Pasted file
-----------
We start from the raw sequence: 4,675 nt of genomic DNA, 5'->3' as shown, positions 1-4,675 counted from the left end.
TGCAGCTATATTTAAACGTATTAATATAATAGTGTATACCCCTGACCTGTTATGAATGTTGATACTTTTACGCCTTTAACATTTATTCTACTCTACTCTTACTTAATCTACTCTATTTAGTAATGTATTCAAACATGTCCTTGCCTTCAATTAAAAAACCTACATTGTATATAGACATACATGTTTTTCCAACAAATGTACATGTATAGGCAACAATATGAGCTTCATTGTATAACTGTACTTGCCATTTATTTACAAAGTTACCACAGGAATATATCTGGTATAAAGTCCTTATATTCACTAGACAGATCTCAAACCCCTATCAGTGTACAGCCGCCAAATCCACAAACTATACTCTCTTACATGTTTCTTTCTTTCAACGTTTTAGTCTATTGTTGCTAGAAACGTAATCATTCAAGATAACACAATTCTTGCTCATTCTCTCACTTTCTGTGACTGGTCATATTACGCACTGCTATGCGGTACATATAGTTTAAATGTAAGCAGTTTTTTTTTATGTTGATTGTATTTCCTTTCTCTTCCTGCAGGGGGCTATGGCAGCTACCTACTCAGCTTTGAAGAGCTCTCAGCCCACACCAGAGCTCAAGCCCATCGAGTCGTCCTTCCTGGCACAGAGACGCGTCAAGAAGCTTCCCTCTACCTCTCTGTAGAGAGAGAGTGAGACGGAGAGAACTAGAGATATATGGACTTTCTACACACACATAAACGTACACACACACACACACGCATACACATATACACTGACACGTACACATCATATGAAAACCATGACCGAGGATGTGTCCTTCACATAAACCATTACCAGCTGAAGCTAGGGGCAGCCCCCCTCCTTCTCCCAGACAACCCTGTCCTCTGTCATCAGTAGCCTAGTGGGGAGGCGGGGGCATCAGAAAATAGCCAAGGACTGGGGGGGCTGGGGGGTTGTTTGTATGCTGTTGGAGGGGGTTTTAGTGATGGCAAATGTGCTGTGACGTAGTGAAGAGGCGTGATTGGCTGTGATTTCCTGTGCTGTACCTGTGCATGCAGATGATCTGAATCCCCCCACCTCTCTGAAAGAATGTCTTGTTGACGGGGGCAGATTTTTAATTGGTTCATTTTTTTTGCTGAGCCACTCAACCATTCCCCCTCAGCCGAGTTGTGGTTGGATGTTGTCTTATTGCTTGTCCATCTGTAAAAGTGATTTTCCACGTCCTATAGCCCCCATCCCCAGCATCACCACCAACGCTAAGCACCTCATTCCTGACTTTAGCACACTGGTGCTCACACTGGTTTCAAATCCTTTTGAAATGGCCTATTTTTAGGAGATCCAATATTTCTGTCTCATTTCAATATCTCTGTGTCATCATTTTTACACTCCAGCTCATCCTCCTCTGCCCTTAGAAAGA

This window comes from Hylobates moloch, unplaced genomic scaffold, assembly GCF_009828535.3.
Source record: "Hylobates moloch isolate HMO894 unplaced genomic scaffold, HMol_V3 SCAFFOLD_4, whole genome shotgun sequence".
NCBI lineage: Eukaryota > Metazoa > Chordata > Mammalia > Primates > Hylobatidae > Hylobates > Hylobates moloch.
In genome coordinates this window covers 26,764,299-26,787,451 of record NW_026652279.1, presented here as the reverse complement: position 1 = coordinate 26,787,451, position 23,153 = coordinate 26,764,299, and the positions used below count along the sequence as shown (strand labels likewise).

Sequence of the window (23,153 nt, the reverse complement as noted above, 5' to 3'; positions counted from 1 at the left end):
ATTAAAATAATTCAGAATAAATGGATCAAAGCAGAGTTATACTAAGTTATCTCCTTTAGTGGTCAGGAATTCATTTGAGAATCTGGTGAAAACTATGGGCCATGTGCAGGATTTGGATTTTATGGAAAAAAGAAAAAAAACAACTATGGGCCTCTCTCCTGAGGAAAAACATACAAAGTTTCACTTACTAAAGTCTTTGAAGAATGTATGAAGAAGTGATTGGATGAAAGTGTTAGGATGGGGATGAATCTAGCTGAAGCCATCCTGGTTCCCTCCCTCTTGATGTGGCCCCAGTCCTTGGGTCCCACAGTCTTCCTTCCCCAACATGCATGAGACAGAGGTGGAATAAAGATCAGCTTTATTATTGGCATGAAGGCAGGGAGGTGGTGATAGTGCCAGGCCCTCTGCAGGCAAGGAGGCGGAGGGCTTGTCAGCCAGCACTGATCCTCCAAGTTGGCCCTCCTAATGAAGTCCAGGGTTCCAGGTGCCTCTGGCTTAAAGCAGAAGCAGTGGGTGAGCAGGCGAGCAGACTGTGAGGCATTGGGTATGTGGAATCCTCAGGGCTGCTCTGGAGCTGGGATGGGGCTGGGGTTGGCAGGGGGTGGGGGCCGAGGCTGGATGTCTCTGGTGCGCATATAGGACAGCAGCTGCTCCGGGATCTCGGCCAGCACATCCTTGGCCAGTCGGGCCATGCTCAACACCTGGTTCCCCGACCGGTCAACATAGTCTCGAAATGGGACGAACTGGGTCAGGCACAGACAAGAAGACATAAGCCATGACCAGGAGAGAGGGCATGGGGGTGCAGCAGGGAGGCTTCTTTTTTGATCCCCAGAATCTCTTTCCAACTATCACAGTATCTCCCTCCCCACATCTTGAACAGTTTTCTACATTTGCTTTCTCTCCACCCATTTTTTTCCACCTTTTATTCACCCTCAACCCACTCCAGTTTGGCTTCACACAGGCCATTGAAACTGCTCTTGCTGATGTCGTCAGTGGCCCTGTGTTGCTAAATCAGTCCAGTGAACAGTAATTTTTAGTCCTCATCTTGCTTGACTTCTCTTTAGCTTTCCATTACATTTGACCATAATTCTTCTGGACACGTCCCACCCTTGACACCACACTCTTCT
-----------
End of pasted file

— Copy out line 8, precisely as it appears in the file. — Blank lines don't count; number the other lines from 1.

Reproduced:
ATTAAAATAATTCAGAATAAATGGATCAAAGCAGAGTTATACTAAGTTATCTCCTTTAGTGGTCAGGAATTCATTTGAGAATCTGGTGAAAACTATGGGCCATGTGCAGGATTTGGATTTTATGGAAAAAAGAAAAAAAACAACTATGGGCCTCTCTCCTGAGGAAAAACATACAAAGTTTCACTTACTAAAGTCTTTGAAGAATGTATGAAGAAGTGATTGGATGAAAGTGTTAGGATGGGGATGAATCTAGCTGAAGCCATCCTGGTTCCCTCCCTCTTGATGTGGCCCCAGTCCTTGGGTCCCACAGTCTTCCTTCCCCAACATGCATGAGACAGAGGTGGAATAAAGATCAGCTTTATTATTGGCATGAAGGCAGGGAGGTGGTGATAGTGCCAGGCCCTCTGCAGGCAAGGAGGCGGAGGGCTTGTCAGCCAGCACTGATCCTCCAAGTTGGCCCTCCTAATGAAGTCCAGGGTTCCAGGTGCCTCTGGCTTAAAGCAGAAGCAGTGGGTGAGCAGGCGAGCAGACTGTGAGGCATTGGGTATGTGGAATCCTCAGGGCTGCTCTGGAGCTGGGATGGGGCTGGGGTTGGCAGGGGGTGGGGGCCGAGGCTGGATGTCTCTGGTGCGCATATAGGACAGCAGCTGCTCCGGGATCTCGGCCAGCACATCCTTGGCCAGTCGGGCCATGCTCAACACCTGGTTCCCCGACCGGTCAACATAGTCTCGAAATGGGACGAACTGGGTCAGGCACAGACAAGAAGACATAAGCCATGACCAGGAGAGAGGGCATGGGGGTGCAGCAGGGAGGCTTCTTTTTTGATCCCCAGAATCTCTTTCCAACTATCACAGTATCTCCCTCCCCACATCTTGAACAGTTTTCTACATTTGCTTTCTCTCCACCCATTTTTTTCCACCTTTTATTCACCCTCAACCCACTCCAGTTTGGCTTCACACAGGCCATTGAAACTGCTCTTGCTGATGTCGTCAGTGGCCCTGTGTTGCTAAATCAGTCCAGTGAACAGTAATTTTTAGTCCTCATCTTGCTTGACTTCTCTTTAGCTTTCCATTACATTTGACCATAATTCTTCTGGACACGTCCCACCCTTGACACCACACTCTTCT